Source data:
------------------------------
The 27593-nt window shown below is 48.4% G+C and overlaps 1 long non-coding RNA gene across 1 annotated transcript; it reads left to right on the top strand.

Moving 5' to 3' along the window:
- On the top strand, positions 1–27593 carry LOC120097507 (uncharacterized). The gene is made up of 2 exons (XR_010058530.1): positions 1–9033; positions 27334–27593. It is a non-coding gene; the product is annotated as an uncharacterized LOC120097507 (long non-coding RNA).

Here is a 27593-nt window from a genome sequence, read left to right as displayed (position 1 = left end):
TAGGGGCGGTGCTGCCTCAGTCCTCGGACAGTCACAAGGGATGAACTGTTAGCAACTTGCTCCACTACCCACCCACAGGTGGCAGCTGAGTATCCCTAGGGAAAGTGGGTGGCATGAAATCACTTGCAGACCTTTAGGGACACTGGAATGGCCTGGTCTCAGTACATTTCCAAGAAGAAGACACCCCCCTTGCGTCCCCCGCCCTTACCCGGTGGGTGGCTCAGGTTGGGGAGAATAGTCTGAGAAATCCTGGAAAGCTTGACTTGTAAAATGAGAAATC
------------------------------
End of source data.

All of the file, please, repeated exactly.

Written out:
The 27593-nt window shown below is 48.4% G+C and overlaps 1 long non-coding RNA gene across 1 annotated transcript; it reads left to right on the top strand.

Moving 5' to 3' along the window:
- On the top strand, positions 1–27593 carry LOC120097507 (uncharacterized). The gene is made up of 2 exons (XR_010058530.1): positions 1–9033; positions 27334–27593. It is a non-coding gene; the product is annotated as an uncharacterized LOC120097507 (long non-coding RNA).

Here is a 27593-nt window from a genome sequence, read left to right as displayed (position 1 = left end):
TAGGGGCGGTGCTGCCTCAGTCCTCGGACAGTCACAAGGGATGAACTGTTAGCAACTTGCTCCACTACCCACCCACAGGTGGCAGCTGAGTATCCCTAGGGAAAGTGGGTGGCATGAAATCACTTGCAGACCTTTAGGGACACTGGAATGGCCTGGTCTCAGTACATTTCCAAGAAGAAGACACCCCCCTTGCGTCCCCCGCCCTTACCCGGTGGGTGGCTCAGGTTGGGGAGAATAGTCTGAGAAATCCTGGAAAGCTTGACTTGTAAAATGAGAAATC